Far from worrying, US President Donald Trump will be in Davos, an elegant Swiss ski resort, when the Senate hears the initial arguments in his political trial this week.
Trump is so sure that the majority of his Republican Party will support him that he sees no risk in traveling to Switzerland for the annual World Economic Forum that begins this Tuesday and will run until Friday, just when lawmakers meet for the historic process .
"I will go to Davos. I will meet with the world's biggest business leaders to come here. I will also meet with foreign leaders," Trump told reporters at the White House on Thursday, the day his trial began formally.RELATED
The contrast will be extreme. In Washington, Democratic lawmakers will argue that Trump is a corrupt leader who abused his power by trying to pressure Ukraine to investigate Joe Biden, the Democrat most likely to become the president's rival in this year's presidential elections .
Almost 6,800 kilometers away, Trump will stroll through the Alpine people as the undisputed star of the forum.
Those who move the world meet every year in Davos to informally discuss important issues. Detractors consider it a talk for billionaires and celebrities without contact with reality. And this year, most of the leading international leaders will not participate.
The field will be clear for Trump to do what he does best: promote his achievements and attract attention.
The United States is "booming," he said. "There is nothing that even comes close. All world leaders see me and say, 'What have you done? This is the most incredible thing we have ever seen.'"
Although the theme of Davos 2020 is the climatic emergency, which is completed by the appearance of Swedish teenage activist Greta Thunberg, Trump believes little in global warming.
He will push his own agenda. "It will address the dangers of socialism," adviser Kellyanne Conway told reporters on Thursday. "He will continue to talk about the stock market, making NATO members pay for common security, and will also talk about the global economy," he added.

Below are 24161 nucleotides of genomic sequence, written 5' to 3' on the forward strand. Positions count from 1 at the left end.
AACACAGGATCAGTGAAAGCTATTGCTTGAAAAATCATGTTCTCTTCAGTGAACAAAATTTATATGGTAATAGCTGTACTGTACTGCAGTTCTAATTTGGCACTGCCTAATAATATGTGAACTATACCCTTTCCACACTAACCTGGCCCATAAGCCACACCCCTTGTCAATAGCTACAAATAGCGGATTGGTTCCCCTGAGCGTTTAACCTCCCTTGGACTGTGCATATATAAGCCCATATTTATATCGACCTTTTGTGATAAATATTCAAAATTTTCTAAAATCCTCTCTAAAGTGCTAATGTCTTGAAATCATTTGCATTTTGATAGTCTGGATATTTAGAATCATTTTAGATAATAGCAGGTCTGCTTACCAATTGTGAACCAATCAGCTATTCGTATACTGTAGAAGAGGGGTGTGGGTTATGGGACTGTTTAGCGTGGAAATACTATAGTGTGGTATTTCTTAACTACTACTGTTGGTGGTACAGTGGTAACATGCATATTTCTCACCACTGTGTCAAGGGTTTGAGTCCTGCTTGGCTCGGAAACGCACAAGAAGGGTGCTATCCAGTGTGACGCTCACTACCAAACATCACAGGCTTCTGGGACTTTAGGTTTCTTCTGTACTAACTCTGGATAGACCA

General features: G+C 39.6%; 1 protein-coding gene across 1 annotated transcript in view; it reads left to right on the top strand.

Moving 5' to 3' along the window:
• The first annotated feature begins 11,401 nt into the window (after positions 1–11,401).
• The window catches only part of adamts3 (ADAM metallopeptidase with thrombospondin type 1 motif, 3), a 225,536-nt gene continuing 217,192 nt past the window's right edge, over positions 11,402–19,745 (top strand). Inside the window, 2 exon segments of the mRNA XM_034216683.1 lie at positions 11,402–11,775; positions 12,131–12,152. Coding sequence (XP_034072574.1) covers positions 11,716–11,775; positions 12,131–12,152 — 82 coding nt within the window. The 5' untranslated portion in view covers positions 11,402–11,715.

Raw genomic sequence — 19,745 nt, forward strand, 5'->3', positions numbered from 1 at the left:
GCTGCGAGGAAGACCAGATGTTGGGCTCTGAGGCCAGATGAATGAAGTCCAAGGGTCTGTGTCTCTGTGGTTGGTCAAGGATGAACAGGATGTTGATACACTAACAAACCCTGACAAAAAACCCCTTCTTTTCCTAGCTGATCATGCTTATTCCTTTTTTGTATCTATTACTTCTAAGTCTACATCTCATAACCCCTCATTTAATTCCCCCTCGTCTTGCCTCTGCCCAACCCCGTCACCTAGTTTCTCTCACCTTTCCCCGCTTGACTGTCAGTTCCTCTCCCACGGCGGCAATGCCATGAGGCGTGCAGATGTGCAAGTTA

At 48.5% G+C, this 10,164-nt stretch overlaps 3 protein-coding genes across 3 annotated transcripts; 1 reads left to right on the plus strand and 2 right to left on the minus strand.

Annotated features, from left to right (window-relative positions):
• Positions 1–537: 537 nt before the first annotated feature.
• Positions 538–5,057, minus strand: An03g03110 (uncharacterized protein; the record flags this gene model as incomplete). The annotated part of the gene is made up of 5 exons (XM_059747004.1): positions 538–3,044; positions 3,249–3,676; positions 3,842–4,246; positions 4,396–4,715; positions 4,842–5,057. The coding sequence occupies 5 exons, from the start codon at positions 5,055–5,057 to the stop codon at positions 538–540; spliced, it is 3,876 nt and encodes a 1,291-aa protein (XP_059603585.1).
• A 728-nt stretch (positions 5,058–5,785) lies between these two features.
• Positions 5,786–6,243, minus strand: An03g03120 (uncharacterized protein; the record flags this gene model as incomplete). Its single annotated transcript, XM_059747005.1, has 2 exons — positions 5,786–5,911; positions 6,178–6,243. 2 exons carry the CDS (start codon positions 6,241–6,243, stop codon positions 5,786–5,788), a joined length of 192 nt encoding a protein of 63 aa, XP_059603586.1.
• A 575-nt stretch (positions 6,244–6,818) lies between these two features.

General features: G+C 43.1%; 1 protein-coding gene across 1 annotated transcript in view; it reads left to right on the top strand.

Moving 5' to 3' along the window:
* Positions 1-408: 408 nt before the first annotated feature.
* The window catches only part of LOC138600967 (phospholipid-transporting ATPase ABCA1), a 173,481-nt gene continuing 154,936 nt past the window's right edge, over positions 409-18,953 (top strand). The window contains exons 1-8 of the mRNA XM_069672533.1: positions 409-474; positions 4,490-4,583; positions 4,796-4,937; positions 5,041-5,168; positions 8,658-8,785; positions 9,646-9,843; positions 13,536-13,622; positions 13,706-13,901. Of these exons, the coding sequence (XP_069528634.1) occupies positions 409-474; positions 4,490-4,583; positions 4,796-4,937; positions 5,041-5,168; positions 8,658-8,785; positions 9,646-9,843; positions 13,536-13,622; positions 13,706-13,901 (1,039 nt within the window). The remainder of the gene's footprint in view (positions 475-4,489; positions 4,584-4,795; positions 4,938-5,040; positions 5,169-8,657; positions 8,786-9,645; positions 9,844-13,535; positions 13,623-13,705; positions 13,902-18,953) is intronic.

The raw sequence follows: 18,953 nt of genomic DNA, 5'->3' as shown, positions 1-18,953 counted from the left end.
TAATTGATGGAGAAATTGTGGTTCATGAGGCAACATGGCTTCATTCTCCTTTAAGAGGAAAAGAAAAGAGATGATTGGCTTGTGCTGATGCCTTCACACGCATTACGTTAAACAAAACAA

Not long ago, Trump could have been more nervous about leaving his fate in the hands of Republican lawmakers.
The wealthy businessman shocked the Republican universe when he sought the 2016 nomination.
Mitt Romney, the Republican candidate who lost the 2012 presidential election, dismissed the real estate mogul and TV host for having "a character and temperament unfit to be the leader of the free world." Another senator, Mark Kirk, then described the Trump candidate as "evil clown."
Three years at the White House make a big difference. Today Trump is the undisputed king of the Republican Party.
Moderate veterans in the Romney line or the Bush political dynasty are marginalized. Ferociously loyal Trump acolytes are the norm.
Behind the scenes some Republican legislators sometimes express their disgust at the president's style or frustration at his policies, but in public they march in unison, and none more than the Senate leader, Mitch McConnell.
Regardless of what McConnell and the rest of the party think privately, polls that mark a tight support of Republican voters to Trump do not give them room for maneuver in the political trial, unless they want to risk losing their own jobs.
The country in general is divided equally over whether Trump should be expelled from office, but less than 10% of Republicans want that to happen.
There is no doubt that McConnell, the 100-member upper house iron leader, will be able to keep his majority of 53 behind Trump. "Whatever he wants, he will get it," Conway said. "To be acquitted and exonerated and not convicted, not removed from office and re-elected."
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